Calcium monohydride

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Calcium monohydride
Calcium Monohydride.svg
IUPAC name
Calcium monohydride
Other names
Calcium(I) hydride
3D model (JSmol)
PubChem CID
  • InChI=1S/Ca.2H/q+1;;-1 X mark.svgN
  • InChI=1S/Ca.H
  • [H].[Ca]
Molar mass 41.085899 g/mol
Appearanceglowing red gas
reacts violently
Related compounds
Other cations
Beryllium monohydride,
Magnesium monohydride,
Strontium monohydride,
Barium monohydride,
Potassium hydride
Related calcium hydrides
Calcium hydride
Except where otherwise noted, data are given for materials in their standard state (at 25 °C [77 °F], 100 kPa).

Calcium monohydride is a molecule composed of calcium and hydrogen with formula CaH. It can be found in stars as a gas formed when calcium atoms are present with hydrogen atoms.



Calcium monohydride was first discovered when its spectrum was observed in Alpha Herculis and ο Ceti by Alfred Fowler in 1907. [1] [2] It was observed in sunspots the following year by C. M. Olmsted. [3] [4] Next, it was made in a laboratory in 1909 by A. Eagle, [3] and with early research by Hulthèn, [5] and Watson and Weber in 1935. [6] It was further observed in red dwarfs by Y. Öhman in 1934. Öhman proposed its use as a proxy for stellar luminosity, similar to magnesium monohydride (MgH), in being more apparent in the spectra of compact, cool, high surface gravity stars such as M dwarfs than in cool, low surface gravity stars such as M giants of non-negligible, or even comparable, metallicity. [7]

Calcium monohydride is the first molecular gas that was cooled by a cold buffer gas and then trapped by a magnetic field. This extends the study of trapped cold atoms such as rubidium to molecules. [8]


Calcium monohydride can be formed by exposing metallic calcium to an electric discharge in a hydrogen atmosphere above 750 °C. Below this temperature the hydrogen is absorbed to form calcium hydride. [3]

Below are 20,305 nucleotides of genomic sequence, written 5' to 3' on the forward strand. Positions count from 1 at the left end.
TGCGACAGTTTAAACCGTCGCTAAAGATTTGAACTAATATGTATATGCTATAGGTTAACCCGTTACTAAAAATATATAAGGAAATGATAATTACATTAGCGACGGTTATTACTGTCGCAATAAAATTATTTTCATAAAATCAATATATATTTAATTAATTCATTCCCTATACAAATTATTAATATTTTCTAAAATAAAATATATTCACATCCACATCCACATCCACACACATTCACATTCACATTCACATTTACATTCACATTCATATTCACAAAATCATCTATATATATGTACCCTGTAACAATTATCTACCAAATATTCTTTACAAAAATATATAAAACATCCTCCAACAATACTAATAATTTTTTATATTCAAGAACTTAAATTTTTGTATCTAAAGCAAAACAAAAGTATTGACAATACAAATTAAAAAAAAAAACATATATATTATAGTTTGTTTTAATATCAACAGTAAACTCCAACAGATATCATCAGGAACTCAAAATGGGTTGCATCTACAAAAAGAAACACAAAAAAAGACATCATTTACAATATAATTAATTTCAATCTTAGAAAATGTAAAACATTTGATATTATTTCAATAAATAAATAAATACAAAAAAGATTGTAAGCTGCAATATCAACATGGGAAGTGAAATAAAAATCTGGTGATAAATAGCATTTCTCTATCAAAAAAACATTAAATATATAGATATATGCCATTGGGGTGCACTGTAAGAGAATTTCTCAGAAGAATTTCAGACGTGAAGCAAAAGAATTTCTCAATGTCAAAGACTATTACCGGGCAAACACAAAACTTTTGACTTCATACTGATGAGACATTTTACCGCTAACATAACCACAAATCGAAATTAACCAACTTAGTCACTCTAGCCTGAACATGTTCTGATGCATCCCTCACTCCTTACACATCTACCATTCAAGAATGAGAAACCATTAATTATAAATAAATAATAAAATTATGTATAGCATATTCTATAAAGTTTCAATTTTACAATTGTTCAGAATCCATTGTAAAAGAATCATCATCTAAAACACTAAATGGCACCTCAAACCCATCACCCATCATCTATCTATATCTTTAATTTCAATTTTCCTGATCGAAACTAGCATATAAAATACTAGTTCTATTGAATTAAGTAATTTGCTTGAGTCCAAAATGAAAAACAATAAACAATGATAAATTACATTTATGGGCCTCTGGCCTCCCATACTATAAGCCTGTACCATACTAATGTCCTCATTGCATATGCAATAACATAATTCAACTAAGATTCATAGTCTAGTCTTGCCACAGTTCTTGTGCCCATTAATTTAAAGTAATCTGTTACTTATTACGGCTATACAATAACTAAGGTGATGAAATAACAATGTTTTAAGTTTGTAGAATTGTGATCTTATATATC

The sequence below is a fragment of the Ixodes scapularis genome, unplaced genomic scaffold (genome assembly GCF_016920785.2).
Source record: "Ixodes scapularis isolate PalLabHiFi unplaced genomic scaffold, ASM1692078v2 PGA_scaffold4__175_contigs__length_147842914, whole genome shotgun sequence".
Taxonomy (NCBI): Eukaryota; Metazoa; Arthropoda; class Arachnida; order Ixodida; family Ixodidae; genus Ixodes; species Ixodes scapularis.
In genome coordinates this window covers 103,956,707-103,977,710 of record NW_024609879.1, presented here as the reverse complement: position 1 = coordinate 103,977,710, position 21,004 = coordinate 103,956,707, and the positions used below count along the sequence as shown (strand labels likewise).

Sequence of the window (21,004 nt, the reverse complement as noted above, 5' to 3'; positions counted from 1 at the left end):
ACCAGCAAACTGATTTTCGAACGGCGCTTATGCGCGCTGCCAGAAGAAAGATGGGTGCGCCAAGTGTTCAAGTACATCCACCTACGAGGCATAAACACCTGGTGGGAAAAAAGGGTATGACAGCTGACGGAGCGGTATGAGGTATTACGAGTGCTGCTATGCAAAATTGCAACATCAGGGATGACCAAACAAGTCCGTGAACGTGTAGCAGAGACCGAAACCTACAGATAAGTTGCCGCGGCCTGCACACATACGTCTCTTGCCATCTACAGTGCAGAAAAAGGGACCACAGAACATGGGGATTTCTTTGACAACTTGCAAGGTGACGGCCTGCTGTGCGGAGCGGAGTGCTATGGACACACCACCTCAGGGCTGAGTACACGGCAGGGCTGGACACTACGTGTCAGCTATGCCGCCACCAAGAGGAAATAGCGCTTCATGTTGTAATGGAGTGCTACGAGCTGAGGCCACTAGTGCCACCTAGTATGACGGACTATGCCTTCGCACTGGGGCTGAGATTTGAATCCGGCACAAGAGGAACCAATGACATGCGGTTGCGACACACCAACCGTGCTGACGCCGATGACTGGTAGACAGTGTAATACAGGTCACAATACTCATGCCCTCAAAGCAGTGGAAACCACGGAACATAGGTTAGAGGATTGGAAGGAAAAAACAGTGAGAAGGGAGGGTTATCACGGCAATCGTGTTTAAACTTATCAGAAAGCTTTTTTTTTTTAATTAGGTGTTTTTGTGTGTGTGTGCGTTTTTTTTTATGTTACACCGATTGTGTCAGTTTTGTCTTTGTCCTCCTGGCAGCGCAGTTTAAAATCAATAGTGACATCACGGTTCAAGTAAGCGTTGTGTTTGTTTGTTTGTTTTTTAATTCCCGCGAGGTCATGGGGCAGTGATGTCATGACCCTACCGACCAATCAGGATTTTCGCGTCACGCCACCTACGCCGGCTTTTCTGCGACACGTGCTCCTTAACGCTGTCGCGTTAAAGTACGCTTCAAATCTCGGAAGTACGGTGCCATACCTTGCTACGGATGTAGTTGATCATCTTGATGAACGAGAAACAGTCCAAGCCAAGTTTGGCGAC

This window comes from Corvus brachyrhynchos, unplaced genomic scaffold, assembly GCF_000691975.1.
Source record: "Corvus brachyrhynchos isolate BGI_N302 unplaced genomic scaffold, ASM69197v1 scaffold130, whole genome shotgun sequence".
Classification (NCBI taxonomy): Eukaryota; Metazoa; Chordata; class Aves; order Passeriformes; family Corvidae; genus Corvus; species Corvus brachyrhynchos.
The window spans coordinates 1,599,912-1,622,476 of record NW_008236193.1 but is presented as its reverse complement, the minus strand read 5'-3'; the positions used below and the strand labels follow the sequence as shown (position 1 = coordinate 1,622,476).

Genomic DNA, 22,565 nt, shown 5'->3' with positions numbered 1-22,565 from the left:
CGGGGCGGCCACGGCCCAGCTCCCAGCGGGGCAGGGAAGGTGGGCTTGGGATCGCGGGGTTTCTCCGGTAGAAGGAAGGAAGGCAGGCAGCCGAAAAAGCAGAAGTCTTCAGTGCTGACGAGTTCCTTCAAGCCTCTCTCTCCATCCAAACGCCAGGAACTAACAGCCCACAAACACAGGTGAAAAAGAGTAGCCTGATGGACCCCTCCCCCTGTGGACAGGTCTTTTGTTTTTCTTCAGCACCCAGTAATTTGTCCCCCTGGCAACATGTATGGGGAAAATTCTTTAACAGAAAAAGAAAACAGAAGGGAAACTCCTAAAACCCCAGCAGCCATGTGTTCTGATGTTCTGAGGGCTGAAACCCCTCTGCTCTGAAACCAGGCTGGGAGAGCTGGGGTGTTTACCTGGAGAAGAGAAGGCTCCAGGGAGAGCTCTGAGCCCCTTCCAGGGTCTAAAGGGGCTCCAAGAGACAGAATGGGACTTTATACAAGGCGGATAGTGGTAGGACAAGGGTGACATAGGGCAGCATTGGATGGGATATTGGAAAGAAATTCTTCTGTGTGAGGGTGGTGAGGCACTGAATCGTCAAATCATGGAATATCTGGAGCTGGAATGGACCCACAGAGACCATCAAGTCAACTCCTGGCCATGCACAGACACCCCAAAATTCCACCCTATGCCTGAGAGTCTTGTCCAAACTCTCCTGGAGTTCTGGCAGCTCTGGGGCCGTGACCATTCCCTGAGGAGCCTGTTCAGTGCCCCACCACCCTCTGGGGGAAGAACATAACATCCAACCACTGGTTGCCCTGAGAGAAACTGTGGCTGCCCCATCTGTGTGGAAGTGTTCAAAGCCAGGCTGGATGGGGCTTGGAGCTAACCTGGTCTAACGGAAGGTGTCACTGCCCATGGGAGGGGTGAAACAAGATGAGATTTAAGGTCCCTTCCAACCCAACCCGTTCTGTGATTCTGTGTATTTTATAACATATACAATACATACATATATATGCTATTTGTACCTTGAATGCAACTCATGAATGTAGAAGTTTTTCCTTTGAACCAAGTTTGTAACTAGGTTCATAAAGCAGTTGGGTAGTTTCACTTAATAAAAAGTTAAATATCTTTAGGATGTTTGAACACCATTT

Calcium monohydride can be formed by laser ablation of calcium dihydride in a helium atmosphere. [9]

Gaseous calcium reacts with formaldehyde at temperatures around 1200 K to make CaH as well as some CaOH and CaO. This reaction glows orange-red.


The dipole moment of the CaH molecule is 2.94 debye. [10] [11] Spectrographic constants have been measured as bond length Re=2.0025 Å dissociation energy De=1.837 eV and harmonic vibrational frequency ωe=1298.34 cm−1. [10] Ionisation potential is 5.8 eV. [10] Electron affinity is 0.9 eV. [10]

The ground state is X2Σ+. [10]

The electronic states are: [12]


B2Σ, with ν'=0 ← X2Σ with ν"=0 634 nm (or is it 690 nm?) [14] CaH fluoresces with 634 nm light giving 690 nm emissions. [9]

B2Σ+ ← X2Σ+ 585.8 nm to 590.2 nm. [15]

A+2Π ← X2Σ+ 686.2 to 697.8 nm [15]

R12 branch [15]


R2 branch [15]


C2Σ+ →X2Σ+ transition is in near ultraviolet. [3]

Microwave spectrum

The energy required to spin the CaH molecule from its lowest level to the first quantum level corresponds to a microwave frequency, so there is an absorption around 253 GHz. However, the spin of the molecule is also affected by the spin of an unpaired electron on the calcium, and the spin of the proton in the hydrogen. The electron spin leads to splitting of the line by about 1911.7 MHz, and the spin relative to the proton spin results in hyperfine splitting of the line by about 157.3 MHz. [16]

molecule spin
quantum number
electron spin
quantum number
proton spin
quantum number


CaH reacts with Lithium as a cold gas releasing 0.9eV of energy and forming LiH molecules and calcium atoms. [17]

Extra reading

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  2. the A-state of Li2: where Le Roy et al. constructed an MLR potential which determined the C3 value for atomic lithium to a higher-precision than any previously measured atomic oscillator strength, by an order of magnitude. This lithium oscillator strength is related to the radiative lifetime of atomic lithium and is used as a benchmark for atomic clocks and measurements of fundamental constants.
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